Sunday, November 15, 2009

Dinnertime - Beef, it IS what's for dinner.

I've been trying to cook more often again, especially since making nice dinners gives me cause to break out some nice wines. This week has been particularly beefy, since both grocery stores on my regular route had steaks on sale. And, since imitation is the sincerest form of flattery, I really wanted to relive some of the great meals I've had on the road in the last month or so.
Earlier this week I found beautiful filets, and I've been craving the oven-roast method lately. Add sauteed mushrooms, roasted butternut squash polenta, and a Brussels sprout gratin, and it was a perfect meal to compliment a lovely '98 Montepulciano d'Abruzzo. This wine was the next-to-last bottle from the case we bought after our first trip to Rome in 2002. Having had a bottle every year or so, it has matured beautifully, still smooth with hints of apple, and overall, a warm, drinkable wine. This went from aggressive and peppery to even and mellow over the years. Still so happy we have one bottle left.
We never made it to the other bottle. What can I say, I'm a lightweight.

Tonight was a mix of ribeyes and green beans on the grill, with horseradish mashed potatoes inspired by the accompaniment to the scallop and beef cheek dish at the Flying Fig a few weeks ago. I cracked an '04 Amancaya, a cab/malbec mix from Chile. Delicious and quite drinkable, but I think it could have benefited from a few more years in the cellar.
These were such simple meals, giving you recipes seems counter-intuitive, so I'm just going to let you drool over the photos.


calicobebop said...

Holy COW! You made all that? In a kitchen? I'm floored. We're lucky if I don't burn the frozen nuggets.

Elliott said...

In fairness, I did not make the polenta itself, I just heated it and added the butternut squash along with copious amounts of butter.

And it took me many years of practice to make an entire meal come together like that, we used to eat in courses since I hadn't learned the timing yet. But I am occasionally proud of myself when I turn out something so beautiful.

Hey, pride and gluttony! Two deadly sins in one fell swoop!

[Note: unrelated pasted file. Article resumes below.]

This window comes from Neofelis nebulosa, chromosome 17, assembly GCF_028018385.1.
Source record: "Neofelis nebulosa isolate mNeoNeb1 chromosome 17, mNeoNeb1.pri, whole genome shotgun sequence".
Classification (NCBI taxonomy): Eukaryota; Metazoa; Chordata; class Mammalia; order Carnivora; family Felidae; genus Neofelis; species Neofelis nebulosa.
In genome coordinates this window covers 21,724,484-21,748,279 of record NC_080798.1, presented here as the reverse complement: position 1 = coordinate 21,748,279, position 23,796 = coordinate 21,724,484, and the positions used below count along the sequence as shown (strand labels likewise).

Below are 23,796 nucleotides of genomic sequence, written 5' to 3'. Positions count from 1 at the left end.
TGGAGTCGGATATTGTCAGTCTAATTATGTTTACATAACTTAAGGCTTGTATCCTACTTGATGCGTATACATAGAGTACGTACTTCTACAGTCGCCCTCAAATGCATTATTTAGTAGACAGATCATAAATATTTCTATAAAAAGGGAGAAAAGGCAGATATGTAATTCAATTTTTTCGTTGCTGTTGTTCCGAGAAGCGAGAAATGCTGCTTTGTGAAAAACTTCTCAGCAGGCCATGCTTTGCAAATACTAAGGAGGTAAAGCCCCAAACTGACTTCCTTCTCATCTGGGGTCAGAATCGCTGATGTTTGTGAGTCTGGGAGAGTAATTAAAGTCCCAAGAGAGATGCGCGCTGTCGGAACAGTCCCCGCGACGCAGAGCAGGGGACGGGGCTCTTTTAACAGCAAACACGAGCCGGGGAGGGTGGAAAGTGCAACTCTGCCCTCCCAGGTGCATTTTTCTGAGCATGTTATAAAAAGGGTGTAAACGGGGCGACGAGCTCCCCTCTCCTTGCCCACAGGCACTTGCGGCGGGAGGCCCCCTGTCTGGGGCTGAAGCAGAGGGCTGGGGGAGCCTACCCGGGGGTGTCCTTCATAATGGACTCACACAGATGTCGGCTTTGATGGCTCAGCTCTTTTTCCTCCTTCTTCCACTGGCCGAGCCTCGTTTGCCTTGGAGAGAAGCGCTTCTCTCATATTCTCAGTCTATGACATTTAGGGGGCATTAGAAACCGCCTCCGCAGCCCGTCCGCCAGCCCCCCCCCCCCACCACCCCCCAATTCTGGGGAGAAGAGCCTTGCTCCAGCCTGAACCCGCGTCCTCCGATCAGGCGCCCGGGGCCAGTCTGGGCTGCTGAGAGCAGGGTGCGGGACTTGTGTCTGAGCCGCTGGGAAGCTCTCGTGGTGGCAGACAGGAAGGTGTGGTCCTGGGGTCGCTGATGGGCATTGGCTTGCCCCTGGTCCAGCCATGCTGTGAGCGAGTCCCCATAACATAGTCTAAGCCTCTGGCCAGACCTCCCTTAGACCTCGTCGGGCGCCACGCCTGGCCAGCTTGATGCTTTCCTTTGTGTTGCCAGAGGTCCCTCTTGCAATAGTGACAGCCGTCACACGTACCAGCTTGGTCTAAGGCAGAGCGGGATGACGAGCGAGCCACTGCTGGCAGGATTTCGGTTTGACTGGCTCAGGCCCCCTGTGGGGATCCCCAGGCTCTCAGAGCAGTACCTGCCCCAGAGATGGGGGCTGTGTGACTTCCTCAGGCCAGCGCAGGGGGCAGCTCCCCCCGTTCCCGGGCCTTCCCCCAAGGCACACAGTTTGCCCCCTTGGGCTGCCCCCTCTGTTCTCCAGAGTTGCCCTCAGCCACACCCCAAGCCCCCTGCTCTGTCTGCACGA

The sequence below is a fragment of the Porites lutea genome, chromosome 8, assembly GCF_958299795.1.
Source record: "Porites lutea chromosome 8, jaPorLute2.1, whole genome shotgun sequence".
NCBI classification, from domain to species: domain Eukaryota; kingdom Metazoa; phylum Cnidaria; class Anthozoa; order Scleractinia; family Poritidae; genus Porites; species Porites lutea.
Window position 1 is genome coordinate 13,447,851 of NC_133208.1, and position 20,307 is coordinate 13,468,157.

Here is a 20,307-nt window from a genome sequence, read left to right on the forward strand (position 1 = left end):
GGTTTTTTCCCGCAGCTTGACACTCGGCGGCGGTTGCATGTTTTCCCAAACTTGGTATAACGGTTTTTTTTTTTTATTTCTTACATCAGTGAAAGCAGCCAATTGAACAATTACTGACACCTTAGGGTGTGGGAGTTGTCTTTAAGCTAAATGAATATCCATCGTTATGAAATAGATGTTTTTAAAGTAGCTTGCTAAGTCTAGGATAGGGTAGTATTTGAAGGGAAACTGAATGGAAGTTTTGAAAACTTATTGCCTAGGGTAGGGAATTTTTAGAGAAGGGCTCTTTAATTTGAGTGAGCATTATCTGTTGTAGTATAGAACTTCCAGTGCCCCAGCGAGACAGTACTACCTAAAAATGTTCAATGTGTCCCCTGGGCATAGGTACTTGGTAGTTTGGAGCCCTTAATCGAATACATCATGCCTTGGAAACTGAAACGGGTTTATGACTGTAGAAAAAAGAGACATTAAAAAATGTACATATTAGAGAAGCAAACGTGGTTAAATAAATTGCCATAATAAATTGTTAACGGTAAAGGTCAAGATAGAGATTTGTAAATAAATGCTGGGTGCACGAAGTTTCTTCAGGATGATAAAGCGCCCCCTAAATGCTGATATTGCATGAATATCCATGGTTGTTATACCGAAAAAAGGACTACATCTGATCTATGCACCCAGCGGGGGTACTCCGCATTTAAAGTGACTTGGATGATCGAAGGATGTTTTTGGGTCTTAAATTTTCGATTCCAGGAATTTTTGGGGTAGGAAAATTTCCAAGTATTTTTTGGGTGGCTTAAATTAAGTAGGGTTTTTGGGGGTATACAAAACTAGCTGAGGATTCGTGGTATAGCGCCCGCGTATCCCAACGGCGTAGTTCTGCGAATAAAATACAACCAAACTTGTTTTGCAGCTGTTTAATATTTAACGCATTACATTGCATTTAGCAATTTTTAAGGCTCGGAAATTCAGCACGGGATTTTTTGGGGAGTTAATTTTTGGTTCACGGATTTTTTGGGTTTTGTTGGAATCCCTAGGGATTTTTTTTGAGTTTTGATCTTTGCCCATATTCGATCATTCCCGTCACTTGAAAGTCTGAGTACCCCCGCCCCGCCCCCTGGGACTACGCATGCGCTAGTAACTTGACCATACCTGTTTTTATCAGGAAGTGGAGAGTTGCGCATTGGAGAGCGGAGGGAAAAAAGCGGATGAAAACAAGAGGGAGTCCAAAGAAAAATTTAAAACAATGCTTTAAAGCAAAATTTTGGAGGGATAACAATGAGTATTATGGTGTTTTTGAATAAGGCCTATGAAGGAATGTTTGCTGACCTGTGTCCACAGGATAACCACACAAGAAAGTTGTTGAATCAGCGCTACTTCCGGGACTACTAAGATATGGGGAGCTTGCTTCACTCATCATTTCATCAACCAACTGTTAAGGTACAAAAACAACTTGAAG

Stuart said...

Waitwaitwait ... you cheated on the polenta too, so that would give you Sloth as well. A trifecta! Awesome!

wv - reival, as in Creeance Clearater

Elliott said...

Sloth, indeed. And I suppose we could add Envy, since I'm jealous of people with the time to actually make polenta from scratch. What's left...greed, lust, and pride? I don't think I can get those in under this heading. Though I do get semi-tumescent over good that wrong?

Bev said...

YUM! I love beef. Hot beef, especially.

All kidding aside, those meals look fantastic, Elliott, as do the wines. Care to share your recipe for horseradish mashed potatoes?

Btw, I myself started out aggressive and peppery, but I've mellowed over the years as well.

Elliott said...

Russet potatoes, though not my normal choice for mashed, seemed to work nice. Three big potatoes (about 6 cups cubed) boiled until cooked, half-stick of butter, cup of half-and-half, 2-3 Tbsp of prepared horseradish to your taste and enough milk to make the potatoes rich and creamy. I used 2 Tbsp of horseradish with beets, so my potatoes were slightly pink, but I could have used a little more of the flavor.

The bite went so well with the unctuous fatty, grilly goodness of the ribeye.

Bev said...

Thanks! I'll give that a try. "Unctuous," huh? That, my friend, is a $100 word.

Gwen said...

Sweet fancy moses, those look amazing! Please to be sending the oven-roast steak recipe.

Elliott said...

Pan-roasting is a beautiful thing. I seared the tenderloin in ghee (because I have it) and olive oil, then the best thing would be a low oven for about 20 - 30 minutes to get that even dark pink that's oh-so-glorious. I did these in a high oven since I was cooking the gratin at the same time and trying to finish roasting the squash...bad idea.

I've also done larger roasts stove-top, I did a beautiful veal chuck stuffed with garlic and green olives once, and I've pan-roasted pork loins on several occasions. Again, sear and then reduce heat and cover.

If you're a pan-sauce person (and I can take them or leave them), you could add red wine, deglaze and reduce.

Be nice and share!

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